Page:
The house faces due south. Largely glazed, it benefits from solar gain, while being protected by brise-soleil adjustable louver sun breaks to control stronger sunshine in the summer, spring and autumn. Open onto the south and east, its upper floor is closed on the north, and the west side only has small openings for the showers and bathrooms. Since the local climate is strongly contrasted, with peaks of heat and cold, this plan layout allows maximum occupation of the patios according to the seasons, sheltered from the wind. In the long term, a variety of intermediate and peripheral elements may enhance the existing and vary the spaces, according to the weather and the seasons, such as arbors, canopies, pergolas, etc.

On the upper floor, the system is reversed: the layout organization starts from the core and opens onto the bedrooms. Following the principle of separation of daytime and night-time areas, the upper floor is occupied by four bedrooms and two bathrooms. The bedrooms face south and east, while the bathrooms open to the west. In addition to the clearly-identified living areas, the house has intermediate and multipurpose spaces. This is the case on the ground floor, which, with its sliding partitions, can have several layouts; also, some rooms that are not set aside for any specific purpose can be reconfigured according to the time of day, e.g., study-laundry-computer room or guest bedroom-study-music room. This adaptability is a response to the need to manage both privacy and communal life within the family home.

The construction is simple. It is a timber-framed house, erected on a concrete slab, with a concrete topping laid on the upper floor. The structure is a prefabricated modular system. The roof insulation consists of 40 cm thick expanded cellulose wadding, and the wall insulation consists of mineral wool with wood wool on the outside, giving a total thickness of 32 cm. The wood wool slows down warming and cooling of the house by a lagging effect. On the ground floor, three large triple-glazed panels – with a fixed part and a translating (tilting) opener – run along the elevation at ceiling height and frame the landscape. They avoid interrupting the views by door and window frames, and they draw the eyes towards the outside.

On the upper floor, in the bedrooms, low tilt-and-turn windows have a fixed window-breast at bed height. On the facades, perforated larch cladding is fixed to double 5 x 5 cm wall plates to further increase the ventilation effect. The cladding gradually grays naturally, without any treatment, with uniform silvery tinges. Inside, a lining of knot-free, light-colored polar panels is used with great uniformity for built-in cupboards, furniture and storage elements. Elsewhere, white plasterboard adds to the soft, brightly-lit atmosphere of the house.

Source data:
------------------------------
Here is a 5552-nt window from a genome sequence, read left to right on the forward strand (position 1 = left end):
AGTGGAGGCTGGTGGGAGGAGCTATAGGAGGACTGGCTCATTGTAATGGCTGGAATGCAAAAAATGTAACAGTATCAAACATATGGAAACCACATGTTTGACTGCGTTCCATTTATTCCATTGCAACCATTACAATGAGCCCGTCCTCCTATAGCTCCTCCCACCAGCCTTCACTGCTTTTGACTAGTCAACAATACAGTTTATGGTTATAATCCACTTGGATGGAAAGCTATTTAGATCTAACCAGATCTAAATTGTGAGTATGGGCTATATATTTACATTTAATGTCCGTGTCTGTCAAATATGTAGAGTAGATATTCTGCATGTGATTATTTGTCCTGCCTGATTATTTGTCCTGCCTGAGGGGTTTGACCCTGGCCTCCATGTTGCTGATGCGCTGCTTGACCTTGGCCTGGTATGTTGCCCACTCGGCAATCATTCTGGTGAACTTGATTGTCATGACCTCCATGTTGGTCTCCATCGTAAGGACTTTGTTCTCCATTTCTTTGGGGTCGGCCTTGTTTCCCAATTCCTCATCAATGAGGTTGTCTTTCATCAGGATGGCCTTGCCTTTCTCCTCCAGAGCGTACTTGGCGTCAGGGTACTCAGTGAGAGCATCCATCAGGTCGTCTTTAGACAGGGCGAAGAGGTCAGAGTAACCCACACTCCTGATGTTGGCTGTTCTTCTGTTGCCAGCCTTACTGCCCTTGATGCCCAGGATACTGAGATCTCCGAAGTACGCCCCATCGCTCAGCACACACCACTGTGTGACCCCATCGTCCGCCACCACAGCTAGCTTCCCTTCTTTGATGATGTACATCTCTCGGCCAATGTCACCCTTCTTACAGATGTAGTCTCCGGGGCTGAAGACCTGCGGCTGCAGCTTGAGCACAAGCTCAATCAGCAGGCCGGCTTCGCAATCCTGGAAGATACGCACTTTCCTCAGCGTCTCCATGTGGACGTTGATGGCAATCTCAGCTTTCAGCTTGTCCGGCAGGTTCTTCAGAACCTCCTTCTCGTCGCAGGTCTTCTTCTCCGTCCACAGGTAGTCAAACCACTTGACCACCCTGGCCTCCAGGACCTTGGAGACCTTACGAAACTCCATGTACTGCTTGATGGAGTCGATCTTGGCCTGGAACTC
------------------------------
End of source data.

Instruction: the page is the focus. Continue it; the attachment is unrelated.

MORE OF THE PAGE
Space heating is mainly provided by floor heating on the ground floor and the upper floor. It is supplied by a condensation gas boiler and solar panels. The double-flow ventilation system is connected to a glycolated ground-air heat exchanger laid at a depth of between 2.00 and 2.50 m to the north of the house, which supplies air at a constant temperature of 12°C. When necessary, the exchanger can provide additional ventilation at night. During cold peaks, wood-burning stove covers additional heating needs, calculated for the overall volume and instantaneously, particularly for the upper floor.

Waxed concrete and floor heating provide very pleasant thermal comfort. The concrete topping, which is chosen despite the timber structure, provides uniformity of floors on the ground floor and upper floor, in bedrooms, showers and bath rooms. In addition, the roof is planted with a sedum [stonecrap] covering, and rainwater is collected in an underground tank. All of these systems require some control to function as well as possible. This is a technical matter that needs a certain degree of mastery, which is acquired empirically and requires the occupants to take an interest in them and to change their habits.”